They reported a bug in the consensus protocol in non-deterministic transaction code ,which addressed limited performance, e.g., “only five transactions per second,” until users confessed that their average transaction took 200ms to execute. We learned that the key properties of a blockchain system, namely consistency, security, and performance, must not depend on the knowledge and goodwill of its users, in particular since the blockchain should run in an untrusted environment.

Fabric Had to discard this approach and moved on with the other one.

Execute,Order and Validate Approach

Fabric has no cryptocurrency associated with itself .It securely tracks its execution history in an append-only replicated ledger data structure .

In a nutshell, a distributed application for Fabric consists of two parts:

A smart contract, called chaincode, which is program code that implements the application logic and runs during the execution phase. The chaincode is the central part of a distributed application in Fabric and may be written by an untrusted developer. Special chaincodes exist for managing the blockchain system and maintaining parameters, collectively called system chaincodes .

Execute ,Order and Validate

1.We will have to create a Read ,Write Set ,collect the endorsements. and Order them,validate them and execute.

Read set and write sets are related to a transaction.

Suppose you have a transaction, read key a1 (suppose a1’s value = value_a1, version = version_a1), and key a2(suppose a2’s value = value_a2, version = version_a2), suppose we want a1’s value to be decremented, and a2’s value incremented;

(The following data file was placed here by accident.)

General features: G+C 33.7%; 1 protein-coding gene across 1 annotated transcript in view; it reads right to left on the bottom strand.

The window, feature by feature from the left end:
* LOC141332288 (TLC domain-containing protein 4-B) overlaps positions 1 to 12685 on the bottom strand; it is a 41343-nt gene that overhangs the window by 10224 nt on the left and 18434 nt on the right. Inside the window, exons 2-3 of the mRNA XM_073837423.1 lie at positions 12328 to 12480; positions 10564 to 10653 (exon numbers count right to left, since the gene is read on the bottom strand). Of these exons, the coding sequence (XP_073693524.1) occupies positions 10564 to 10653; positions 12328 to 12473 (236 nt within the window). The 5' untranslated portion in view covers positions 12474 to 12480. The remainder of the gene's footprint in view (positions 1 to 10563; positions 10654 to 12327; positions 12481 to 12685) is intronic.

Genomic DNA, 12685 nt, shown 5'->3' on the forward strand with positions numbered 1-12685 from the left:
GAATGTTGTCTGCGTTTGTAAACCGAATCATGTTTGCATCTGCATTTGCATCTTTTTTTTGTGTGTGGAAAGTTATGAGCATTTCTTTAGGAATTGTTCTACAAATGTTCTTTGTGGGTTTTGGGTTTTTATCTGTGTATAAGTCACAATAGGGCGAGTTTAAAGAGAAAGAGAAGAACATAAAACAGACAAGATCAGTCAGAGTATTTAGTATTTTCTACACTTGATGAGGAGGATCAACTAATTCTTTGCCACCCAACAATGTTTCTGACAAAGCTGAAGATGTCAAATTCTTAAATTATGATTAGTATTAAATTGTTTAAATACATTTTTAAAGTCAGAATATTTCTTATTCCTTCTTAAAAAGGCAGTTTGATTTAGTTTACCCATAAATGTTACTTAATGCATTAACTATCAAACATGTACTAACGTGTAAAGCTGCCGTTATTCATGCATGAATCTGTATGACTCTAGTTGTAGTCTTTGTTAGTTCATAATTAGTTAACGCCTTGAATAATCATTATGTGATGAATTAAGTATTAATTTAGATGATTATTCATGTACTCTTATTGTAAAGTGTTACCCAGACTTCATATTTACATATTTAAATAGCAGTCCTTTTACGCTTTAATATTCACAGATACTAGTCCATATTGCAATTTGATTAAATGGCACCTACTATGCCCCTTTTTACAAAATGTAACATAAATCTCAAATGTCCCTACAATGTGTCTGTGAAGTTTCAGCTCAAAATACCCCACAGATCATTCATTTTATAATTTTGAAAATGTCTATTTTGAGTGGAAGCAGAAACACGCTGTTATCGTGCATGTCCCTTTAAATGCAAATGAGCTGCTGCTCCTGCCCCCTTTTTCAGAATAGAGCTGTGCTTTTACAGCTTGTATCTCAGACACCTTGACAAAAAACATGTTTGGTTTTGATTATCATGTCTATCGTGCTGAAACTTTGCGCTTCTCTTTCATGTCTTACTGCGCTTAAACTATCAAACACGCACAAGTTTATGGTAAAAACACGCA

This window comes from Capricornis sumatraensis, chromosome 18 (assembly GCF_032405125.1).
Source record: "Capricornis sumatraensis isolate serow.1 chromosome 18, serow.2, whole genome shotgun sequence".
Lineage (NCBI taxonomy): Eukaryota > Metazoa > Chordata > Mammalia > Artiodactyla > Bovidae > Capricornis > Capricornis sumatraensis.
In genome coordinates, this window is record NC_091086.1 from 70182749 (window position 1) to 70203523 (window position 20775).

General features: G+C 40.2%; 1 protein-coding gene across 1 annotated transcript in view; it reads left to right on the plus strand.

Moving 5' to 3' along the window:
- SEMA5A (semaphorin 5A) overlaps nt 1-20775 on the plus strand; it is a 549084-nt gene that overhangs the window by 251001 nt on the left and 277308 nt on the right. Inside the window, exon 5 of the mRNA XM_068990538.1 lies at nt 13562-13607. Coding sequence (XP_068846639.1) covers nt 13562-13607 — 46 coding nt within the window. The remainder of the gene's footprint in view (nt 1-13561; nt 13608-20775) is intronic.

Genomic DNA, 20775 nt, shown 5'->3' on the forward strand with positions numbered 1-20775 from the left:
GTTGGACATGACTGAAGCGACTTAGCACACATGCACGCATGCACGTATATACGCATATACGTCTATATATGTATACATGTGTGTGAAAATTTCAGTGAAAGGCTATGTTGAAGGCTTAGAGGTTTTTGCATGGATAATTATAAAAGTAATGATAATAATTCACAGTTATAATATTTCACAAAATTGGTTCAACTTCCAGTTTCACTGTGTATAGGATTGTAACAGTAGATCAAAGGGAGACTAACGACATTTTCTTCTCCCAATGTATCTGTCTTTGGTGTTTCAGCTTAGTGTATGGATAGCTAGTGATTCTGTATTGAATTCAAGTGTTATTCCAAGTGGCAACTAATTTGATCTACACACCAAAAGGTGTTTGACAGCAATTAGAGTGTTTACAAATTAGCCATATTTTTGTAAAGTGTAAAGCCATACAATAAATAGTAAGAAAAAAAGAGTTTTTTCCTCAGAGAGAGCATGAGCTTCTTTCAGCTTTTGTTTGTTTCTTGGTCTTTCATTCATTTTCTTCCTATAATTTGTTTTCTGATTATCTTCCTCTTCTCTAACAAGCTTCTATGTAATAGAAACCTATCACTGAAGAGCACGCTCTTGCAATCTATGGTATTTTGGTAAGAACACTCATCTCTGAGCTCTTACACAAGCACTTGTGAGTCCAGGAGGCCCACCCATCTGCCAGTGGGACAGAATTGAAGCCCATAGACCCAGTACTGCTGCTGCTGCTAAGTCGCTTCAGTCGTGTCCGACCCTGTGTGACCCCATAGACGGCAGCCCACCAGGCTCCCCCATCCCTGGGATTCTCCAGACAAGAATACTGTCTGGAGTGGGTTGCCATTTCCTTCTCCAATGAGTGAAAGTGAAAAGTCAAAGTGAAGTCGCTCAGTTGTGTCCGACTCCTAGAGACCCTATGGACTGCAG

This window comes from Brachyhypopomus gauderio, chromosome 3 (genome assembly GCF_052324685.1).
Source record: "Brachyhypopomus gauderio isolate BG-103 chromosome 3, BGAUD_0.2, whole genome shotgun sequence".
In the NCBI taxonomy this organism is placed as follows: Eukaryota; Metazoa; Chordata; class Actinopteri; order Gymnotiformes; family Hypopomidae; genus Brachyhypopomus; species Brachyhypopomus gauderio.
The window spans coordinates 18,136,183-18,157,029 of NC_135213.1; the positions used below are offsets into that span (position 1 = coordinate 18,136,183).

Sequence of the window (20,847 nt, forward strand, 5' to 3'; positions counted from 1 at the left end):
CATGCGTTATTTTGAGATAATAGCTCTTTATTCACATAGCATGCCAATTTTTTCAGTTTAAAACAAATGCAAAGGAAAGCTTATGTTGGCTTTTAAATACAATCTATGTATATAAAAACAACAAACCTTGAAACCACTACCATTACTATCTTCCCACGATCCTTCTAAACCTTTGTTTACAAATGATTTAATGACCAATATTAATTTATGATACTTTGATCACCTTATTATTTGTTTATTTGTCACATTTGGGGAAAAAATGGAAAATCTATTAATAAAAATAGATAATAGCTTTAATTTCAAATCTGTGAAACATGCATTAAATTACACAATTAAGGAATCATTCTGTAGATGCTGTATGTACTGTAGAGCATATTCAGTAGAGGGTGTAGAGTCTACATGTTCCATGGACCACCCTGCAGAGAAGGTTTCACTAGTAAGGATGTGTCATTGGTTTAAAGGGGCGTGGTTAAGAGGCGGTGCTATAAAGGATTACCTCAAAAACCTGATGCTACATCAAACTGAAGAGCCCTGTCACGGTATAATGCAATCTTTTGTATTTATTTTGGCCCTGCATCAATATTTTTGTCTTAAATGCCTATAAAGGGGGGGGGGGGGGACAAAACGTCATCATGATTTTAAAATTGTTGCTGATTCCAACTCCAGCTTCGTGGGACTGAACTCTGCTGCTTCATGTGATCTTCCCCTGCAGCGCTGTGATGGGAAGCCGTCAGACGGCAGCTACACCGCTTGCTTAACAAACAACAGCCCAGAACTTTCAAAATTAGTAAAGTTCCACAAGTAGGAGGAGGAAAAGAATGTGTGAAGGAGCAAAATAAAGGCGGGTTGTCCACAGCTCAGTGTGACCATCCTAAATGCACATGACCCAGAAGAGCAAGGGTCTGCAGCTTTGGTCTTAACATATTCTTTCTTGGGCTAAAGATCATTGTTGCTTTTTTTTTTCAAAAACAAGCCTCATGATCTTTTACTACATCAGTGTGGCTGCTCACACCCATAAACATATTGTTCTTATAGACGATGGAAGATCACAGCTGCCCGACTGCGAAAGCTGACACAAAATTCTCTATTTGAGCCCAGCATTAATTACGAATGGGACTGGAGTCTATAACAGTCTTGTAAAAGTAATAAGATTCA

So this transaction’s read set is :

{a1, value_a1, version_a1; a2, value_a2, version_a2};

i.e., the related key, its value, its version list;

This transaction’s write set is:

{a1, (value_a1 -1); a2, (value_a2 +1)};

i.e., the updated key and its new value list.

Read set and Write set are used for transaction endorsement and commit (update world state) at committer.

Endorsement policies define which peers need to agree on the results of a transaction before it can be added to the ledger(Account Book). Endorsement policies cannot be chosen or modified by untrusted application developers. An endorsement policy acts as a static library for transaction validation in Fabric, which can merely be parameterized by the chaincode. Only designated administrators may have a permission to modify endorsement policies through system management functions. A typical endorsement policy lets the chaincode specify the endorsers for a transaction in the form of a set of peers that are necessary for endorsement; it uses a monotone logical expression on sets, such as “three out of five” or “(A ∧ B) ∨ C.” Custom endorsement policies may implement arbitrary logic.

The Transaction flow looks like:

  1. A Client sends transactions to the peers specified by the endorsement policy. Each transaction is then executed by specific peers and its output is recorded; this step is also called endorsement.
  2. After execution, transactions enter the ordering phase, which uses a pluggable consensus protocol to produce a totally ordered sequence of endorsed transactions grouped in blocks.